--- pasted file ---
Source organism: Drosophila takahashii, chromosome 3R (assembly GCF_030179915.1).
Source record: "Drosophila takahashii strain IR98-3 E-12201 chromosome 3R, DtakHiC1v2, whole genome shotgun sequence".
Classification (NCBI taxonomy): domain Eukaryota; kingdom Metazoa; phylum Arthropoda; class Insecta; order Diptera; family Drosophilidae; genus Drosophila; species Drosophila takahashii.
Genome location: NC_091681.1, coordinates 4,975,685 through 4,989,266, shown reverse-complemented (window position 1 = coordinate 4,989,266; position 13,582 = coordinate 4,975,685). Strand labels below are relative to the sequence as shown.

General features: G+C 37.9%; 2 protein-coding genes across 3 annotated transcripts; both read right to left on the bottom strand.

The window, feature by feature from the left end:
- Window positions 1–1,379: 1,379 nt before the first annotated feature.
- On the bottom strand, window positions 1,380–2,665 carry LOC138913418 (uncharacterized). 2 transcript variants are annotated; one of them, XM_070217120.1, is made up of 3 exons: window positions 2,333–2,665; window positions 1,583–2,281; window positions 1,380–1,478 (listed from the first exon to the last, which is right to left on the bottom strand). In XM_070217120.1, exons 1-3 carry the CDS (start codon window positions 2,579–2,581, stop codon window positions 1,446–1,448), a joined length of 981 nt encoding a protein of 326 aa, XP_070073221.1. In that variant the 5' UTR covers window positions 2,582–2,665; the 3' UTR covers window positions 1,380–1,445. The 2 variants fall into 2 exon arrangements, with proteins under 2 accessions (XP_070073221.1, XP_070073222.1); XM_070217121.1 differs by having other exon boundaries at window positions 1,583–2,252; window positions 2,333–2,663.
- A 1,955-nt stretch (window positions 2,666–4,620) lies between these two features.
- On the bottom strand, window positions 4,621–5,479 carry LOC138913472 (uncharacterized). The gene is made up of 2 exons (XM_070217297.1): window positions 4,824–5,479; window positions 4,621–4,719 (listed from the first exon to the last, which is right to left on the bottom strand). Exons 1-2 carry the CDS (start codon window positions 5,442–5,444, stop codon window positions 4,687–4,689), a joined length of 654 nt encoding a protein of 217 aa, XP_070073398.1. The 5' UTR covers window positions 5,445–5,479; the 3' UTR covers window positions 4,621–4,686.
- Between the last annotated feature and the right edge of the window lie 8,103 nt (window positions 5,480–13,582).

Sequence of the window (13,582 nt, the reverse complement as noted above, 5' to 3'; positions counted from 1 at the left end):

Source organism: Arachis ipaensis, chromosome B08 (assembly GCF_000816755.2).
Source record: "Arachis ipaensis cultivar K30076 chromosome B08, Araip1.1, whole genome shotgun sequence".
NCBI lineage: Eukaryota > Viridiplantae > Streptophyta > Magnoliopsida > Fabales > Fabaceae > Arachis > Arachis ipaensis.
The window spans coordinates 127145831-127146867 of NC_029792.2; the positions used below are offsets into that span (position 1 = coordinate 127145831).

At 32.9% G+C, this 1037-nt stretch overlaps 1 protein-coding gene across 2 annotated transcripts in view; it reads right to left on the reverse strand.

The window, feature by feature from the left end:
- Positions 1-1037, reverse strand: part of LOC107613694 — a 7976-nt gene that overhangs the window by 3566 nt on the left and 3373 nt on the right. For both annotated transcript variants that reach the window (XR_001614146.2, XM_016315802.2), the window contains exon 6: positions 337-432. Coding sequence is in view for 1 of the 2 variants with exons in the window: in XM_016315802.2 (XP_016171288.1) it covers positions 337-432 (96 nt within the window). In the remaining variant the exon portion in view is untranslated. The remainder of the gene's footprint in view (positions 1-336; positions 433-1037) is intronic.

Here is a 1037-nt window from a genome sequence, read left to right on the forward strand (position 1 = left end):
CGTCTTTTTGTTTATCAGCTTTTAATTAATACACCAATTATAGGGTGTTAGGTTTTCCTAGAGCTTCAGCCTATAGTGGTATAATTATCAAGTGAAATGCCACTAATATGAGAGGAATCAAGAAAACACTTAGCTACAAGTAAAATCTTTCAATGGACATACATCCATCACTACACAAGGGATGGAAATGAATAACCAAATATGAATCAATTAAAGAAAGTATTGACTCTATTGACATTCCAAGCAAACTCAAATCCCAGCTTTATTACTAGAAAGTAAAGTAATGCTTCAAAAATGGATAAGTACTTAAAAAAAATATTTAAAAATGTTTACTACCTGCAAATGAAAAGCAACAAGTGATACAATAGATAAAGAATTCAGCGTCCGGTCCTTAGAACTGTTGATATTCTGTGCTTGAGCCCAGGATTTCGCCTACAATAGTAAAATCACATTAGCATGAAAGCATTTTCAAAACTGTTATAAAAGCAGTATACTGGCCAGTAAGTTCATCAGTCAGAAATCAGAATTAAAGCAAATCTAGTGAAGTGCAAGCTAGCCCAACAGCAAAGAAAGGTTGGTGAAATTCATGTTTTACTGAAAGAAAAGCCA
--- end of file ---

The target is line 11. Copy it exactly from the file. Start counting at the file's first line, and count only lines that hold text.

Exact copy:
- Between the last annotated feature and the right edge of the window lie 8,103 nt (window positions 5,480–13,582).